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Afghanistan wants Gitmo detainee

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    Afghanistan aid ready to pick up Gitmo detainee By NEDRA PICKLER The Associated Press
    Message 1 of 1 , Jul 31, 2009
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      Afghanistan aid ready to pick up Gitmo detainee
      By NEDRA PICKLER
      The Associated Press
      http://www.google.com/hostednews/ap/article/ALeqM5gk4V4LDeXHp_HclHhKmBV68jCNqAD99NI80G0


      WASHINGTON — Attorneys for a young Guantanamo Bay detainee being considered for prosecution in the United States said Tuesday that he should be released immediately and that Afghanistan is ready to pick him up.

      Mohammed Jawad has been detained at Guantanamo Bay for nearly seven years after being accused of tossing a grenade at a jeep in Afghanistan, wounding two U.S. soldiers and their interpreter. On Friday, U.S. attorneys said they no longer consider him a wartime prisoner but want to hold him for several more weeks at the Navy-run detention center in Cuba while they conduct a criminal investigation, which could mean he would eventually be brought to the United States for trial.

      Jawad's attorneys have been fighting in U.S. District Court in Washington for his release, arguing that he only confessed to the crime after being tortured by Afghan officials. They argued in a court filing early Monday that the United States does not have the authority to keep him at Guantanamo Bay and his detention is illegal.
      "Having concededly subjected Mr. Jawad to years of torture and abuse, and unlawfully deprived him of his liberty for approximately a third of his life, this court should reject this brazen attempt by respondents to further prolong his detention," the filing said.

      Jawad's attorneys asked U.S. District Judge Ellen Huvelle to order that Jawad be released to the Afghan government or a neutral intermediary like the Red Cross for transport back to Afghanistan, where his family lives.

      In an affidavit, One of Jawad's lawyers, Marine Maj. Eric Montalvo, told the court he spoke on the phone Monday with "a high government official who directly represents" President Hamid Karzai's interests and said the Afghan government is ready to pick Jawad up. Montalvo quoted the official as saying, "If I have to pay for the plane out of my own pocket, I will. This boy doesn't need to stay at Guantanamo one day longer."

      Jawad's attorneys say he was only about 12 years old at the time he was arrested, although there aren't records of his birth in a refugee camp in Pakistan so his age is unclear. The Pentagon says a bone scan shows Jawad was older, about 17, when he was arrested.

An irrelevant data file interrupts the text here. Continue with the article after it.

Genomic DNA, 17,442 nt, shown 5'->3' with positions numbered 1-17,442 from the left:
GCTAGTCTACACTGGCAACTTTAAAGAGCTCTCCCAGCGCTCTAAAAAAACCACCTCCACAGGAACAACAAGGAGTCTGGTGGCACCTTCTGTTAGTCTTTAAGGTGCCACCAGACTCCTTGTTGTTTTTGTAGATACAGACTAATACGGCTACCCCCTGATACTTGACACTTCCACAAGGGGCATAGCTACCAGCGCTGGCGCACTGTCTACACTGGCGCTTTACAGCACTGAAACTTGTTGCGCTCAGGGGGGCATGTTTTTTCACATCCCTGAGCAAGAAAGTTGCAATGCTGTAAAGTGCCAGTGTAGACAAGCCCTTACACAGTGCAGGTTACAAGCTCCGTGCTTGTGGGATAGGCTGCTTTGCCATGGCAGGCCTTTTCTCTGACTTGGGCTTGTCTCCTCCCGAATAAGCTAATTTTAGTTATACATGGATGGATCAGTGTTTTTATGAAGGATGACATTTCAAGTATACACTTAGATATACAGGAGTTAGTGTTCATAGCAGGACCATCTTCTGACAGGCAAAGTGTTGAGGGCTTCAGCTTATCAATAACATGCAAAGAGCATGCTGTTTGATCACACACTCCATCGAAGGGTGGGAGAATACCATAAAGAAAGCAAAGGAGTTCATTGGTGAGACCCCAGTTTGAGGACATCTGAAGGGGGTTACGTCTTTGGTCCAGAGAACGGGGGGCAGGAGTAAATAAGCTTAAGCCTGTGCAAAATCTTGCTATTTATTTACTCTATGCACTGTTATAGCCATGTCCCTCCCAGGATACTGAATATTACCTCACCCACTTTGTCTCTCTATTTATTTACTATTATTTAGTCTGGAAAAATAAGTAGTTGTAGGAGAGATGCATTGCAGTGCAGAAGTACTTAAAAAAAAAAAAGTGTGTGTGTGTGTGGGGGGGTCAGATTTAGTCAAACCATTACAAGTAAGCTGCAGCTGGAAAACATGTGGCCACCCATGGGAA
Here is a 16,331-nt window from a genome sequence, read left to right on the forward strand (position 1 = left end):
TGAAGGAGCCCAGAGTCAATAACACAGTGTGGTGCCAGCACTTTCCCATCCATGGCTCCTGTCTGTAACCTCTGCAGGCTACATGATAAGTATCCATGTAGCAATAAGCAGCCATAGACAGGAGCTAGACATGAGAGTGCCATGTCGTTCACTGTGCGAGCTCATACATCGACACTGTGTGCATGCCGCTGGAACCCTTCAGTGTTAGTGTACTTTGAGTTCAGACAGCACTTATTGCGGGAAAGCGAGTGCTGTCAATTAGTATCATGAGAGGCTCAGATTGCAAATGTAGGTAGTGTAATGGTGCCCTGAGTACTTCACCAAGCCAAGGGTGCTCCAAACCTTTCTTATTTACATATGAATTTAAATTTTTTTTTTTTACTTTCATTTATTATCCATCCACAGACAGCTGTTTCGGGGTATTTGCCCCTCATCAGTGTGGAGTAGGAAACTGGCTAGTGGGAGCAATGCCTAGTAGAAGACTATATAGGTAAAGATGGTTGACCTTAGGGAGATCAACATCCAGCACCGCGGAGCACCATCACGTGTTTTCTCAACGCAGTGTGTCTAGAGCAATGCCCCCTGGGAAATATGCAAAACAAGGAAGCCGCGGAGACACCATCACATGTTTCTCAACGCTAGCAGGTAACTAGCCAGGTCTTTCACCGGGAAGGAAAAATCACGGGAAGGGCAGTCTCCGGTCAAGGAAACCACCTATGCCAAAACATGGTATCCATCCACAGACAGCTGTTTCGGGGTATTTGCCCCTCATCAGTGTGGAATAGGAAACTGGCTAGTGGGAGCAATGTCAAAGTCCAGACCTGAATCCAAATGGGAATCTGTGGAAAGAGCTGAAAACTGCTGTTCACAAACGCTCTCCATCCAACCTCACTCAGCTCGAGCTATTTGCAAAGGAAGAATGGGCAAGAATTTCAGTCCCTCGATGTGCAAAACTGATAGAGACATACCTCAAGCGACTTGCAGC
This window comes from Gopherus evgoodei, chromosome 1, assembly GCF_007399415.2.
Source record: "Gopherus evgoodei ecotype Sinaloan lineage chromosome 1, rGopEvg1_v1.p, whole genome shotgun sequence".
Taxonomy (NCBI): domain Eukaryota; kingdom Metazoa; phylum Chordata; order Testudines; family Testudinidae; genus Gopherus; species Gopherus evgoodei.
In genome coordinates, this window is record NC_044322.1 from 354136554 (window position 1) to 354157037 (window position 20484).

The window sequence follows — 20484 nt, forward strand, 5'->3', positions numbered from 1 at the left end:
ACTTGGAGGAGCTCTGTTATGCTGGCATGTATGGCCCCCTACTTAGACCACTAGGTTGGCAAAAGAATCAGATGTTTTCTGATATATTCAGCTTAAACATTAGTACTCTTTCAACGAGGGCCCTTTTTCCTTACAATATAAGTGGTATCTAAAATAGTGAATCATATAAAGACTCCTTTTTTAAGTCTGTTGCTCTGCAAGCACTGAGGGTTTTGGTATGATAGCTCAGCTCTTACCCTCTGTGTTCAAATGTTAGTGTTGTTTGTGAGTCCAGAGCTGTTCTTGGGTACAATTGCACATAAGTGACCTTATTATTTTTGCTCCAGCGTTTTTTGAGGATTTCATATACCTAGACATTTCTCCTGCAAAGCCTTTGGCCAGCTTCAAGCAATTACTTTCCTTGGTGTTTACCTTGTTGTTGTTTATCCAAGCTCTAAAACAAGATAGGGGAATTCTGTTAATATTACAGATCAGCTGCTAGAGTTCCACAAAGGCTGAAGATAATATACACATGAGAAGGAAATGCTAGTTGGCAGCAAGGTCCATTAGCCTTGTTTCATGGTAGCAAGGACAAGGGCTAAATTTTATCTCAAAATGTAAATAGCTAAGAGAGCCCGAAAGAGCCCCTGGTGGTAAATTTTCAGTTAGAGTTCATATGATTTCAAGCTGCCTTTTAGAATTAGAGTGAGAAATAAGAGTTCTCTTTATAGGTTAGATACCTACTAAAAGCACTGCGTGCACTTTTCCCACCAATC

In October, a military judge threw out a confession made by Jawad following his arrest. The judge found that Jawad initially denied throwing the grenade and only admitted it after Afghan authorities threatened to kill him and his family if he didn't confess.

      Afghan officials turned Jawad over to U.S. custody shortly after he confessed. He was questioned by U.S. officials overnight. The military judge said Jawad's statements during that interrogation couldn't be used because they were tainted by the torture at the hands of the Afghans just a few hours earlier.

      The Justice Department had agreed not to use any statements that Jawad made to Afghan authorities or during interrogations at Guantanamo Bay after his attorneys said they were the result of torture and other coercion.

      Earlier this month, Huvelle criticized the government's case against the detainee as "an outrage" that was "riddled with holes" and encouraged his release. "This guy has been there seven years," she said. "Seven years. He might have been taken there at the age of maybe 12, 13, 14, 15 years old. I don't know what he is doing there."

      The Justice Department argues it has new evidence for a criminal investigation. If Jawad were indicted and brought to the United States, he'd be only the second Guantanamo detainee brought to face trial in a U.S. criminal court. The other is Ahmed Ghailani, who was sent to New York in June to face charges he helped orchestrate two bomb attacks on U.S. embassies in Africa in 1998.

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